By Melissa Chan
July 18, 2017

The father and fiancé of a woman fatally shot by a Minneapolis police officer over the weekend mourned her publicly in a pair of emotional news conferences after her death was ruled a homicide.

Justine Damond, a 40-year-old Australia native and meditation teacher, died late Saturday of a gunshot wound to the abdomen, the Hennepin County Medical Examiner’s office said Monday, using her official last name Ruszczyk. Damond’s manner of death was a homicide, the medical examiner said.

The police officer, who was identified by the Minneapolis Star Tribune as Mohamed Noor, fired his weapon while responding to a 911 call about a possible assault in an alley behind Damond’s home, authorities said. It’s unclear what prompted the officer to open fire.

Damond’s loved ones at home and back in Australia demanded justice as they remembered her as kind and funny. “Justine was a beacon to all of us. We only ask that the light of justice shine down on the circumstances of her death,” Damond’s father, John Ruszczyk, told reporters in Sydney, according to Reuters. He added her death was “our worst nightmare.”

Damond’s fiancé, Don Damond, said she had called 911 to notify police of a possible assault. “We lost the dearest of people and we are desperate for information,” he said at a news conference held outside their home. “Piecing together Justine’s last moments before the homicide would be a small comfort as we grieve this tragedy.”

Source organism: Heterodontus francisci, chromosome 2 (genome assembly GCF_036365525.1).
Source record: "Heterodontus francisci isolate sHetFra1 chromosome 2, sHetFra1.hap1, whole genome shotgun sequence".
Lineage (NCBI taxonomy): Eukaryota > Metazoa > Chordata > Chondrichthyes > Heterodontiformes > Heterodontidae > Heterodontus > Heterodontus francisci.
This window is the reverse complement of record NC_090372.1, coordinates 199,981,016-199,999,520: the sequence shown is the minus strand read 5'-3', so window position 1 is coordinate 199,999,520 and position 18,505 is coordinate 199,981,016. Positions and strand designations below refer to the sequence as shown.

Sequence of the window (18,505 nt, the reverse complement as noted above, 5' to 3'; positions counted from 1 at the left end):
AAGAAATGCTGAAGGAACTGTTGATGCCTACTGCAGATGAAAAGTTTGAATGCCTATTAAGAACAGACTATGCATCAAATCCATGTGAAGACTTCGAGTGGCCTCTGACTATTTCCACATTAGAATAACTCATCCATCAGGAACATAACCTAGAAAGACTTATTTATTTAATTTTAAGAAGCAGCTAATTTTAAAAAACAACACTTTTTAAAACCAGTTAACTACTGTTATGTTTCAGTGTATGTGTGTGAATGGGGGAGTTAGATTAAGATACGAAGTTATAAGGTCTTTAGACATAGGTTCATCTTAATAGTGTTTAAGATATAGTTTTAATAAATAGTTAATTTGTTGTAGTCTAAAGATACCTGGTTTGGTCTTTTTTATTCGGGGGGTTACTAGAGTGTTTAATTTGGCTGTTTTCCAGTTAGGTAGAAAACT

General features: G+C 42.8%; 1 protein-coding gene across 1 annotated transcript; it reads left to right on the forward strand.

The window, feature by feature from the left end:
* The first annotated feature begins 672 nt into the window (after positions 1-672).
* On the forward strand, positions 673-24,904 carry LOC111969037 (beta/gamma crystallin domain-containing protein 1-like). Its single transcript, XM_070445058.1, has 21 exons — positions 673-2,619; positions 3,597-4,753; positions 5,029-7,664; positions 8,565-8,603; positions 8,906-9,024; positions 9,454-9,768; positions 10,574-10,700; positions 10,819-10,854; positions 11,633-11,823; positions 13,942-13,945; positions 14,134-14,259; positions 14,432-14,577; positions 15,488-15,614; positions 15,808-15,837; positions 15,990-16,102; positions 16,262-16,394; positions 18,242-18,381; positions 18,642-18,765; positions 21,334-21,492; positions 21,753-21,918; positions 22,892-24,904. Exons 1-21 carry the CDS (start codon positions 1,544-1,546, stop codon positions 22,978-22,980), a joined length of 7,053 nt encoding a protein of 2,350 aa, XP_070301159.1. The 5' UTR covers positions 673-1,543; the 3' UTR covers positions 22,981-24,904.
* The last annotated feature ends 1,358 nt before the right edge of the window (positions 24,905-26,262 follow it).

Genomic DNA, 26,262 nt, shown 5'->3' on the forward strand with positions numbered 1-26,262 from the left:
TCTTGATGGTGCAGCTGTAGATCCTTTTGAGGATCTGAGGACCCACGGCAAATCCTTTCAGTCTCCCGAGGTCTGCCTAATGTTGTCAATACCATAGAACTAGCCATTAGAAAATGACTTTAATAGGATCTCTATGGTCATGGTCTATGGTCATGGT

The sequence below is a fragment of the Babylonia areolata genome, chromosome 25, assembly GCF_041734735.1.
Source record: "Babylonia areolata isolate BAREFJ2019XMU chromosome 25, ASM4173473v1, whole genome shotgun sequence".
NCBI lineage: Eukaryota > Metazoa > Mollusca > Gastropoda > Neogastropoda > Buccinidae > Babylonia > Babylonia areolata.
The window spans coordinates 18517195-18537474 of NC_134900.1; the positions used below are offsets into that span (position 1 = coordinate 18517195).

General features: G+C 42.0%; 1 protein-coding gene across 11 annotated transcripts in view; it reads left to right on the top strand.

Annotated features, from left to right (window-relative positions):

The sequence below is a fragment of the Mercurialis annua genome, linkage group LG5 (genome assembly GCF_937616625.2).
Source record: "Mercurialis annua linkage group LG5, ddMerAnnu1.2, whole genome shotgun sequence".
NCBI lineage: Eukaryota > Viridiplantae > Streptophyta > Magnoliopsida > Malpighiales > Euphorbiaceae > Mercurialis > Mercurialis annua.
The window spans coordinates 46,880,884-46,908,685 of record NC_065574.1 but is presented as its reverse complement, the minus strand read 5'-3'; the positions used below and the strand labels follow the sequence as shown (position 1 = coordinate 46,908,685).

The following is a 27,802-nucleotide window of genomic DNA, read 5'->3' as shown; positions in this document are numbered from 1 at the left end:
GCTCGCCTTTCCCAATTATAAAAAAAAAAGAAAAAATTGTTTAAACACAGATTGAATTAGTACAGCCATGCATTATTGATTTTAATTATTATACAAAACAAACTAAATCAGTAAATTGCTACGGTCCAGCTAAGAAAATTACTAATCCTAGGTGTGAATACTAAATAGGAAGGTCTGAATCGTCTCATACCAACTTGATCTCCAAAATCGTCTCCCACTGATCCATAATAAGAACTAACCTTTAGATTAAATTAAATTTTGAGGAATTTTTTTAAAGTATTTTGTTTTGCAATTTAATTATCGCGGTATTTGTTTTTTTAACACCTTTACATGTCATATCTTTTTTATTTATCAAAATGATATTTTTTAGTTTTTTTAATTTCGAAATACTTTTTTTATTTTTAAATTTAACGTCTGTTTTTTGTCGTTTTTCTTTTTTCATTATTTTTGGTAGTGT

The couple would have gotten married in August, the Tribune reported.

Authorities have not officially released the name of the officer who fired the shot. The two police officers involved did not have their body cameras turned on, the Minnesota Department of Public Safety Bureau of Criminal Apprehension said. They have both been placed on standard administrative leave while the shooting is under investigation.

Noor’s attorney, Tom Plunkett, said the officer offered his condolences to the family “and keeps them in his daily thoughts and prayers,” according to the Associated Press. “Officer Noor is a caring person with a family he loves, and he empathizes with the loss others are experiencing,” Plunkett said in a statement.

Contact us at editors@time.com.

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